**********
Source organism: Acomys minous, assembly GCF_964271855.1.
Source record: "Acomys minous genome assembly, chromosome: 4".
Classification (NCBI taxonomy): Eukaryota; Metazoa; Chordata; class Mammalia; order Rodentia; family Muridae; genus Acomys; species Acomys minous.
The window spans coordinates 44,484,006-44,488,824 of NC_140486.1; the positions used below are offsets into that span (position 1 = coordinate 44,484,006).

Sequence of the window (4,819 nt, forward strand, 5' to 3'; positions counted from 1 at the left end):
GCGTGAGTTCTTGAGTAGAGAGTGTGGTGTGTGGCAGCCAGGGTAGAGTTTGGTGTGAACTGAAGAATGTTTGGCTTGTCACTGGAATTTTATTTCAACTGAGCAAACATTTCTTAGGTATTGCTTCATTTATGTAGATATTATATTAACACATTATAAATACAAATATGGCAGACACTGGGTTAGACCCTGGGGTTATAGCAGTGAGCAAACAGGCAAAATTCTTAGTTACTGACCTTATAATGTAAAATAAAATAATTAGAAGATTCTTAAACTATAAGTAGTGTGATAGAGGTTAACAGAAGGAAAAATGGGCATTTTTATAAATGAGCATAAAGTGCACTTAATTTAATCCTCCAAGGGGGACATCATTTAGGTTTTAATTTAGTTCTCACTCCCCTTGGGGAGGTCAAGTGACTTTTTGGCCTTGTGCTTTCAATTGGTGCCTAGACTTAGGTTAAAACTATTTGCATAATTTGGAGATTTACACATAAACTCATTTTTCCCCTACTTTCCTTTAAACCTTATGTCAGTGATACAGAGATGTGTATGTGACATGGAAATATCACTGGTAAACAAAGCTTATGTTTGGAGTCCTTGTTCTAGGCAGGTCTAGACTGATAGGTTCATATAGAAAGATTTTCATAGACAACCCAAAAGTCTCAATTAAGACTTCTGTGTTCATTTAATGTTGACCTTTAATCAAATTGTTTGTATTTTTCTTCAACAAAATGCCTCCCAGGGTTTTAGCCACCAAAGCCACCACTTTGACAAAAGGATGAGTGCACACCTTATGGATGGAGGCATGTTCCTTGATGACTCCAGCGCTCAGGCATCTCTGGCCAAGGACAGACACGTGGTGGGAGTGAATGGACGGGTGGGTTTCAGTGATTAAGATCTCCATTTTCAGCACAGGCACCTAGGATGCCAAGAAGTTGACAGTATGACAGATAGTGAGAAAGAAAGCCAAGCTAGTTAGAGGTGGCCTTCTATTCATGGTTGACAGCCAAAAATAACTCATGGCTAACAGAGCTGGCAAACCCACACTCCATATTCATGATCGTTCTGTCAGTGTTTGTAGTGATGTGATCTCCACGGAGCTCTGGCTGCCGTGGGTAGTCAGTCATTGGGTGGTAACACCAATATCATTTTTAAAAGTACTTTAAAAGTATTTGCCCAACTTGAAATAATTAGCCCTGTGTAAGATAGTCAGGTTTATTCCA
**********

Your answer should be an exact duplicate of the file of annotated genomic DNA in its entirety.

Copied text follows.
Source organism: Acomys minous, assembly GCF_964271855.1.
Source record: "Acomys minous genome assembly, chromosome: 4".
Classification (NCBI taxonomy): Eukaryota; Metazoa; Chordata; class Mammalia; order Rodentia; family Muridae; genus Acomys; species Acomys minous.
The window spans coordinates 44,484,006-44,488,824 of NC_140486.1; the positions used below are offsets into that span (position 1 = coordinate 44,484,006).

Sequence of the window (4,819 nt, forward strand, 5' to 3'; positions counted from 1 at the left end):
GCGTGAGTTCTTGAGTAGAGAGTGTGGTGTGTGGCAGCCAGGGTAGAGTTTGGTGTGAACTGAAGAATGTTTGGCTTGTCACTGGAATTTTATTTCAACTGAGCAAACATTTCTTAGGTATTGCTTCATTTATGTAGATATTATATTAACACATTATAAATACAAATATGGCAGACACTGGGTTAGACCCTGGGGTTATAGCAGTGAGCAAACAGGCAAAATTCTTAGTTACTGACCTTATAATGTAAAATAAAATAATTAGAAGATTCTTAAACTATAAGTAGTGTGATAGAGGTTAACAGAAGGAAAAATGGGCATTTTTATAAATGAGCATAAAGTGCACTTAATTTAATCCTCCAAGGGGGACATCATTTAGGTTTTAATTTAGTTCTCACTCCCCTTGGGGAGGTCAAGTGACTTTTTGGCCTTGTGCTTTCAATTGGTGCCTAGACTTAGGTTAAAACTATTTGCATAATTTGGAGATTTACACATAAACTCATTTTTCCCCTACTTTCCTTTAAACCTTATGTCAGTGATACAGAGATGTGTATGTGACATGGAAATATCACTGGTAAACAAAGCTTATGTTTGGAGTCCTTGTTCTAGGCAGGTCTAGACTGATAGGTTCATATAGAAAGATTTTCATAGACAACCCAAAAGTCTCAATTAAGACTTCTGTGTTCATTTAATGTTGACCTTTAATCAAATTGTTTGTATTTTTCTTCAACAAAATGCCTCCCAGGGTTTTAGCCACCAAAGCCACCACTTTGACAAAAGGATGAGTGCACACCTTATGGATGGAGGCATGTTCCTTGATGACTCCAGCGCTCAGGCATCTCTGGCCAAGGACAGACACGTGGTGGGAGTGAATGGACGGGTGGGTTTCAGTGATTAAGATCTCCATTTTCAGCACAGGCACCTAGGATGCCAAGAAGTTGACAGTATGACAGATAGTGAGAAAGAAAGCCAAGCTAGTTAGAGGTGGCCTTCTATTCATGGTTGACAGCCAAAAATAACTCATGGCTAACAGAGCTGGCAAACCCACACTCCATATTCATGATCGTTCTGTCAGTGTTTGTAGTGATGTGATCTCCACGGAGCTCTGGCTGCCGTGGGTAGTCAGTCATTGGGTGGTAACACCAATATCATTTTTAAAAGTACTTTAAAAGTATTTGCCCAACTTGAAATAATTAGCCCTGTGTAAGATAGTCAGGTTTATTCCA